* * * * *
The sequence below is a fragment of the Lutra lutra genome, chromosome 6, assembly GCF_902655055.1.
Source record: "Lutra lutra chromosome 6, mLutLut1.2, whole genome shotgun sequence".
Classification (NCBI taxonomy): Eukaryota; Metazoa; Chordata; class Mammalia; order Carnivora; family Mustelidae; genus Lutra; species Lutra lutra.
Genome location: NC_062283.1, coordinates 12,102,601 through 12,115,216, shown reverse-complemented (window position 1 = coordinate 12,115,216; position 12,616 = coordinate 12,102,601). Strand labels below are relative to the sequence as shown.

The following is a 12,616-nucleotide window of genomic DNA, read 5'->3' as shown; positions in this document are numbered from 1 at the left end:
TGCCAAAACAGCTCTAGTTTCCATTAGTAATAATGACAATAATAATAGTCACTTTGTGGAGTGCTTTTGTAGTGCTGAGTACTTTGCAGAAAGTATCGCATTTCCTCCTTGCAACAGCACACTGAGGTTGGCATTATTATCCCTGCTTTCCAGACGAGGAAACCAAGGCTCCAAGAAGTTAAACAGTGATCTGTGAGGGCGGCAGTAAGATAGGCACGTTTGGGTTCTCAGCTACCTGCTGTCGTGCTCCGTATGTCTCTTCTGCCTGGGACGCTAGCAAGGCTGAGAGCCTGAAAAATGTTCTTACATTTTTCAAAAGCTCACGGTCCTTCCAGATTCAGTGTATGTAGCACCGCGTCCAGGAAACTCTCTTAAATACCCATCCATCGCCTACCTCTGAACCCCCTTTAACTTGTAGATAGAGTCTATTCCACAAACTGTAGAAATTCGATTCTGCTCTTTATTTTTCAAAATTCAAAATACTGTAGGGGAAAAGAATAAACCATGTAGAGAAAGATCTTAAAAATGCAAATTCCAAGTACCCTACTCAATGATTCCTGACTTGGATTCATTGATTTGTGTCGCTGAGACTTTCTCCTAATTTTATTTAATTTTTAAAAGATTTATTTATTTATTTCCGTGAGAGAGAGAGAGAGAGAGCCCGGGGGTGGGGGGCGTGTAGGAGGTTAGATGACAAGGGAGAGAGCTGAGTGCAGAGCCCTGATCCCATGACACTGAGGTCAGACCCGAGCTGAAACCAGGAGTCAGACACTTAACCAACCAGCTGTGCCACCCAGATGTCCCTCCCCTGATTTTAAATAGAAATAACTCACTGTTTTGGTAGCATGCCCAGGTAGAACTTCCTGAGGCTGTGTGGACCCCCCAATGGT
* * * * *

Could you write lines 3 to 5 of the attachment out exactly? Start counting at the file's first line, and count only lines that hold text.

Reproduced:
Classification (NCBI taxonomy): Eukaryota; Metazoa; Chordata; class Mammalia; order Carnivora; family Mustelidae; genus Lutra; species Lutra lutra.
Genome location: NC_062283.1, coordinates 12,102,601 through 12,115,216, shown reverse-complemented (window position 1 = coordinate 12,115,216; position 12,616 = coordinate 12,102,601). Strand labels below are relative to the sequence as shown.

The following is a 12,616-nucleotide window of genomic DNA, read 5'->3' as shown; positions in this document are numbered from 1 at the left end: